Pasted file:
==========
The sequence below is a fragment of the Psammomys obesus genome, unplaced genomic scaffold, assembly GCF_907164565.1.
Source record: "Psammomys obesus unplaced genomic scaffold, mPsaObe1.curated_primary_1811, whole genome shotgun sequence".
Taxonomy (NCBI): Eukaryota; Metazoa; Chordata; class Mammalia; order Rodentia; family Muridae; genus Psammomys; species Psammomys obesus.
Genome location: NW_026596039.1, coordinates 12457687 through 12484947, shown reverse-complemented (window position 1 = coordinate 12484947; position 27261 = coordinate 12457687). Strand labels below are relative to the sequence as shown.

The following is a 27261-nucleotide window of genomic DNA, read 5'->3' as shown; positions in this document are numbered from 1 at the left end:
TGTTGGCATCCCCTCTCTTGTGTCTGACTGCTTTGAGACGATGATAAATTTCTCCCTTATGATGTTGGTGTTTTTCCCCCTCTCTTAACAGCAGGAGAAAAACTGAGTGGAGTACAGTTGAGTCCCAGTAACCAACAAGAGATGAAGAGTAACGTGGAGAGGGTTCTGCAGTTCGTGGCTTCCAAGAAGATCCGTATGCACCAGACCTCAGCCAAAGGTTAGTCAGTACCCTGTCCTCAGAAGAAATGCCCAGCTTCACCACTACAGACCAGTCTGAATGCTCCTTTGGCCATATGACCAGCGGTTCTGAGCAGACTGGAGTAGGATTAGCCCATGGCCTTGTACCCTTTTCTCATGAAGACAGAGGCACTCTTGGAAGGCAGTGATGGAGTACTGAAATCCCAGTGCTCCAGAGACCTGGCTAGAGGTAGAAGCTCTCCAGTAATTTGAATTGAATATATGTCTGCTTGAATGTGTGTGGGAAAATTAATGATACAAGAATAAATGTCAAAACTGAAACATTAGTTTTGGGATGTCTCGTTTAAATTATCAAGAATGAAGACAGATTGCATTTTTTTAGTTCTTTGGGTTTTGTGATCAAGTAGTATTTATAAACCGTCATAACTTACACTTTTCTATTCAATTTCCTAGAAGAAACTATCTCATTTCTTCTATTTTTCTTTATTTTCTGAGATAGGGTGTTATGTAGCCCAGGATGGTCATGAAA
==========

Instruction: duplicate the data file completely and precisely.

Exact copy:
The sequence below is a fragment of the Psammomys obesus genome, unplaced genomic scaffold, assembly GCF_907164565.1.
Source record: "Psammomys obesus unplaced genomic scaffold, mPsaObe1.curated_primary_1811, whole genome shotgun sequence".
Taxonomy (NCBI): Eukaryota; Metazoa; Chordata; class Mammalia; order Rodentia; family Muridae; genus Psammomys; species Psammomys obesus.
Genome location: NW_026596039.1, coordinates 12457687 through 12484947, shown reverse-complemented (window position 1 = coordinate 12484947; position 27261 = coordinate 12457687). Strand labels below are relative to the sequence as shown.

The following is a 27261-nucleotide window of genomic DNA, read 5'->3' as shown; positions in this document are numbered from 1 at the left end:
TGTTGGCATCCCCTCTCTTGTGTCTGACTGCTTTGAGACGATGATAAATTTCTCCCTTATGATGTTGGTGTTTTTCCCCCTCTCTTAACAGCAGGAGAAAAACTGAGTGGAGTACAGTTGAGTCCCAGTAACCAACAAGAGATGAAGAGTAACGTGGAGAGGGTTCTGCAGTTCGTGGCTTCCAAGAAGATCCGTATGCACCAGACCTCAGCCAAAGGTTAGTCAGTACCCTGTCCTCAGAAGAAATGCCCAGCTTCACCACTACAGACCAGTCTGAATGCTCCTTTGGCCATATGACCAGCGGTTCTGAGCAGACTGGAGTAGGATTAGCCCATGGCCTTGTACCCTTTTCTCATGAAGACAGAGGCACTCTTGGAAGGCAGTGATGGAGTACTGAAATCCCAGTGCTCCAGAGACCTGGCTAGAGGTAGAAGCTCTCCAGTAATTTGAATTGAATATATGTCTGCTTGAATGTGTGTGGGAAAATTAATGATACAAGAATAAATGTCAAAACTGAAACATTAGTTTTGGGATGTCTCGTTTAAATTATCAAGAATGAAGACAGATTGCATTTTTTTAGTTCTTTGGGTTTTGTGATCAAGTAGTATTTATAAACCGTCATAACTTACACTTTTCTATTCAATTTCCTAGAAGAAACTATCTCATTTCTTCTATTTTTCTTTATTTTCTGAGATAGGGTGTTATGTAGCCCAGGATGGTCATGAAA